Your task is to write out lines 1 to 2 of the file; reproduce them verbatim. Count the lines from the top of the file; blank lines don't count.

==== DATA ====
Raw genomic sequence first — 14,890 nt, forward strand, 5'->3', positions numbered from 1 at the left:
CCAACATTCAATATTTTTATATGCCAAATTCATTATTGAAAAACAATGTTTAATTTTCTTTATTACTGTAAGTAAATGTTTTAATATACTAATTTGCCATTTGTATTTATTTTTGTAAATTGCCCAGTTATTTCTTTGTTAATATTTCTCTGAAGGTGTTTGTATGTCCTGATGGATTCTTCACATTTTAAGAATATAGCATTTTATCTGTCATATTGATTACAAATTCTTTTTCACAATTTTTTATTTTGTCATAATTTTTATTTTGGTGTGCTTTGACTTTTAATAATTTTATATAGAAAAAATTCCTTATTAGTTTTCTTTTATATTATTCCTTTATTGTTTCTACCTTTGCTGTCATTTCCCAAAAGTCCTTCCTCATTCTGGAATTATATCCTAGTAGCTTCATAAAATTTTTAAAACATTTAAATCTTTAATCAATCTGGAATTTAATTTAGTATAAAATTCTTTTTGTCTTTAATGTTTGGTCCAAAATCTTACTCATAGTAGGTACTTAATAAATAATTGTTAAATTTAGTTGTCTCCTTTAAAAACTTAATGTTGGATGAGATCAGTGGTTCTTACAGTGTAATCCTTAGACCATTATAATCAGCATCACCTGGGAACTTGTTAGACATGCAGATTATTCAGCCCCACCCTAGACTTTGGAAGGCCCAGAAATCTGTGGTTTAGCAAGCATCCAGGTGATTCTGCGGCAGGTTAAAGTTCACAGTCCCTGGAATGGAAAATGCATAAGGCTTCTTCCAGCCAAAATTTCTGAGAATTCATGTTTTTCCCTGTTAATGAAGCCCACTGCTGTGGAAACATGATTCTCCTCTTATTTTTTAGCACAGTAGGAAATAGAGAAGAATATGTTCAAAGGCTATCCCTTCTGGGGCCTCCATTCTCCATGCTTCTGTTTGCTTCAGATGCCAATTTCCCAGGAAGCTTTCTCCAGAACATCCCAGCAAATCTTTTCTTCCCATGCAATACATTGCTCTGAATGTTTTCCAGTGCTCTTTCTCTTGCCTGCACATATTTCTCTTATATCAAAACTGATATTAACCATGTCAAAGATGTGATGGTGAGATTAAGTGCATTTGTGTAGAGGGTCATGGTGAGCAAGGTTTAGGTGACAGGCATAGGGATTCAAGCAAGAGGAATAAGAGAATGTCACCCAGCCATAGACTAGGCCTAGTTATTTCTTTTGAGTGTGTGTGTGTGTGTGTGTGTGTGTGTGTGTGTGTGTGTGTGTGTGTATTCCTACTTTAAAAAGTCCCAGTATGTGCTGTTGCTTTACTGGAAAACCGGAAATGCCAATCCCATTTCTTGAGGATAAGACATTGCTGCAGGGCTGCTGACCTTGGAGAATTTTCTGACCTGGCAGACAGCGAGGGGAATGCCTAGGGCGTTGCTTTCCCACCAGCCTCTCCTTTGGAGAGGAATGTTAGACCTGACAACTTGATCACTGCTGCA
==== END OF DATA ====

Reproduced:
Raw genomic sequence first — 14,890 nt, forward strand, 5'->3', positions numbered from 1 at the left:
CCAACATTCAATATTTTTATATGCCAAATTCATTATTGAAAAACAATGTTTAATTTTCTTTATTACTGTAAGTAAATGTTTTAATATACTAATTTGCCATTTGTATTTATTTTTGTAAATTGCCCAGTTATTTCTTTGTTAATATTTCTCTGAAGGTGTTTGTATGTCCTGATGGATTCTTCACATTTTAAGAATATAGCATTTTATCTGTCATATTGATTACAAATTCTTTTTCACAATTTTTTATTTTGTCATAATTTTTATTTTGGTGTGCTTTGACTTTTAATAATTTTATATAGAAAAAATTCCTTATTAGTTTTCTTTTATATTATTCCTTTATTGTTTCTACCTTTGCTGTCATTTCCCAAAAGTCCTTCCTCATTCTGGAATTATATCCTAGTAGCTTCATAAAATTTTTAAAACATTTAAATCTTTAATCAATCTGGAATTTAATTTAGTATAAAATTCTTTTTGTCTTTAATGTTTGGTCCAAAATCTTACTCATAGTAGGTACTTAATAAATAATTGTTAAATTTAGTTGTCTCCTTTAAAAACTTAATGTTGGATGAGATCAGTGGTTCTTACAGTGTAATCCTTAGACCATTATAATCAGCATCACCTGGGAACTTGTTAGACATGCAGATTATTCAGCCCCACCCTAGACTTTGGAAGGCCCAGAAATCTGTGGTTTAGCAAGCATCCAGGTGATTCTGCGGCAGGTTAAAGTTCACAGTCCCTGGAATGGAAAATGCATAAGGCTTCTTCCAGCCAAAATTTCTGAGAATTCATGTTTTTCCCTGTTAATGAAGCCCACTGCTGTGGAAACATGATTCTCCTCTTATTTTTTAGCACAGTAGGAAATAGAGAAGAATATGTTCAAAGGCTATCCCTTCTGGGGCCTCCATTCTCCATGCTTCTGTTTGCTTCAGATGCCAATTTCCCAGGAAGCTTTCTCCAGAACATCCCAGCAAATCTTTTCTTCCCATGCAATACATTGCTCTGAATGTTTTCCAGTGCTCTTTCTCTTGCCTGCACATATTTCTCTTATATCAAAACTGATATTAACCATGTCAAAGATGTGATGGTGAGATTAAGTGCATTTGTGTAGAGGGTCATGGTGAGCAAGGTTTAGGTGACAGGCATAGGGATTCAAGCAAGAGGAATAAGAGAATGTCACCCAGCCATAGACTAGGCCTAGTTATTTCTTTTGAGTGTGTGTGTGTGTGTGTGTGTGTGTGTGTGTGTGTGTGTGTGTGTGTATTCCTACTTTAAAAAGTCCCAGTATGTGCTGTTGCTTTACTGGAAAACCGGAAATGCCAATCCCATTTCTTGAGGATAAGACATTGCTGCAGGGCTGCTGACCTTGGAGAATTTTCTGACCTGGCAGACAGCGAGGGGAATGCCTAGGGCGTTGCTTTCCCACCAGCCTCTCCTTTGGAGAGGAATGTTAGACCTGACAACTTGATCACTGCTGCA